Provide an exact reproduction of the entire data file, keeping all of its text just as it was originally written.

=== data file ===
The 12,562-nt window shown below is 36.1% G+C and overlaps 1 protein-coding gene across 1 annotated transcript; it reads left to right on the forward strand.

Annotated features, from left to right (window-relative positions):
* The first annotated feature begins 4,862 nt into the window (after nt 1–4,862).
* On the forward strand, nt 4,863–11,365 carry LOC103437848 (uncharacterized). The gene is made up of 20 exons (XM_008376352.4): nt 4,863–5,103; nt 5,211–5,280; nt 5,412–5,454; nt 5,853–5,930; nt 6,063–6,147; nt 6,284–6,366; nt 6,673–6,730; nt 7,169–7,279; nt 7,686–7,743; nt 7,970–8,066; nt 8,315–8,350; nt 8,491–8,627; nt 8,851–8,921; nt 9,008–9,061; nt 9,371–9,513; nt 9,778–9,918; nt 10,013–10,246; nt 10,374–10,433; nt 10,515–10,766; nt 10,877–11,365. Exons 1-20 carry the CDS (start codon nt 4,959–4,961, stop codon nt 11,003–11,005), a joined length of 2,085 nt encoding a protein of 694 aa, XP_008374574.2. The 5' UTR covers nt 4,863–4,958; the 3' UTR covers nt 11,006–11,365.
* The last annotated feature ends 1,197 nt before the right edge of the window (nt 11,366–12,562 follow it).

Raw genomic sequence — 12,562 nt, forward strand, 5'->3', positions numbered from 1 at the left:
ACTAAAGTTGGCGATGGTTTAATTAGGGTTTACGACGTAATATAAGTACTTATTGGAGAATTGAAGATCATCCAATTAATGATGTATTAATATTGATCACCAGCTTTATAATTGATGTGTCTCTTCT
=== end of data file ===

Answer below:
The 12,562-nt window shown below is 36.1% G+C and overlaps 1 protein-coding gene across 1 annotated transcript; it reads left to right on the forward strand.

Annotated features, from left to right (window-relative positions):
* The first annotated feature begins 4,862 nt into the window (after nt 1–4,862).
* On the forward strand, nt 4,863–11,365 carry LOC103437848 (uncharacterized). The gene is made up of 20 exons (XM_008376352.4): nt 4,863–5,103; nt 5,211–5,280; nt 5,412–5,454; nt 5,853–5,930; nt 6,063–6,147; nt 6,284–6,366; nt 6,673–6,730; nt 7,169–7,279; nt 7,686–7,743; nt 7,970–8,066; nt 8,315–8,350; nt 8,491–8,627; nt 8,851–8,921; nt 9,008–9,061; nt 9,371–9,513; nt 9,778–9,918; nt 10,013–10,246; nt 10,374–10,433; nt 10,515–10,766; nt 10,877–11,365. Exons 1-20 carry the CDS (start codon nt 4,959–4,961, stop codon nt 11,003–11,005), a joined length of 2,085 nt encoding a protein of 694 aa, XP_008374574.2. The 5' UTR covers nt 4,863–4,958; the 3' UTR covers nt 11,006–11,365.
* The last annotated feature ends 1,197 nt before the right edge of the window (nt 11,366–12,562 follow it).

Raw genomic sequence — 12,562 nt, forward strand, 5'->3', positions numbered from 1 at the left:
ACTAAAGTTGGCGATGGTTTAATTAGGGTTTACGACGTAATATAAGTACTTATTGGAGAATTGAAGATCATCCAATTAATGATGTATTAATATTGATCACCAGCTTTATAATTGATGTGTCTCTTCT